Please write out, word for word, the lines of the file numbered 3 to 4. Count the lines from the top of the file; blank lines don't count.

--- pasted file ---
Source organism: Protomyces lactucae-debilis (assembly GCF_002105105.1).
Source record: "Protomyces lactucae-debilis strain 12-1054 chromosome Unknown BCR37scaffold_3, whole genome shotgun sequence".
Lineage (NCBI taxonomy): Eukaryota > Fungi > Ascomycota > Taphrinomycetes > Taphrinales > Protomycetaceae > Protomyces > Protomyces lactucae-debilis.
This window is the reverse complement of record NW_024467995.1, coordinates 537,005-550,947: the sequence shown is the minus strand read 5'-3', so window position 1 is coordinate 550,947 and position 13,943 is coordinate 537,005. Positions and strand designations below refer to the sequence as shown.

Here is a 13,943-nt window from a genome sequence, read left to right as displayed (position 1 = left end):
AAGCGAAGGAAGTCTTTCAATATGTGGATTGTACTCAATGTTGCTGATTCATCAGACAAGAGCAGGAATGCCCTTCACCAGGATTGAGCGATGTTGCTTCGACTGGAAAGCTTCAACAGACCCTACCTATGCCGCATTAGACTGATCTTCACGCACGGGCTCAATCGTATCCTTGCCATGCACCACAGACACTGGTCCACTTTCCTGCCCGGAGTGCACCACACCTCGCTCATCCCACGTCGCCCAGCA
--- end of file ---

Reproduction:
Lineage (NCBI taxonomy): Eukaryota > Fungi > Ascomycota > Taphrinomycetes > Taphrinales > Protomycetaceae > Protomyces > Protomyces lactucae-debilis.
This window is the reverse complement of record NW_024467995.1, coordinates 537,005-550,947: the sequence shown is the minus strand read 5'-3', so window position 1 is coordinate 550,947 and position 13,943 is coordinate 537,005. Positions and strand designations below refer to the sequence as shown.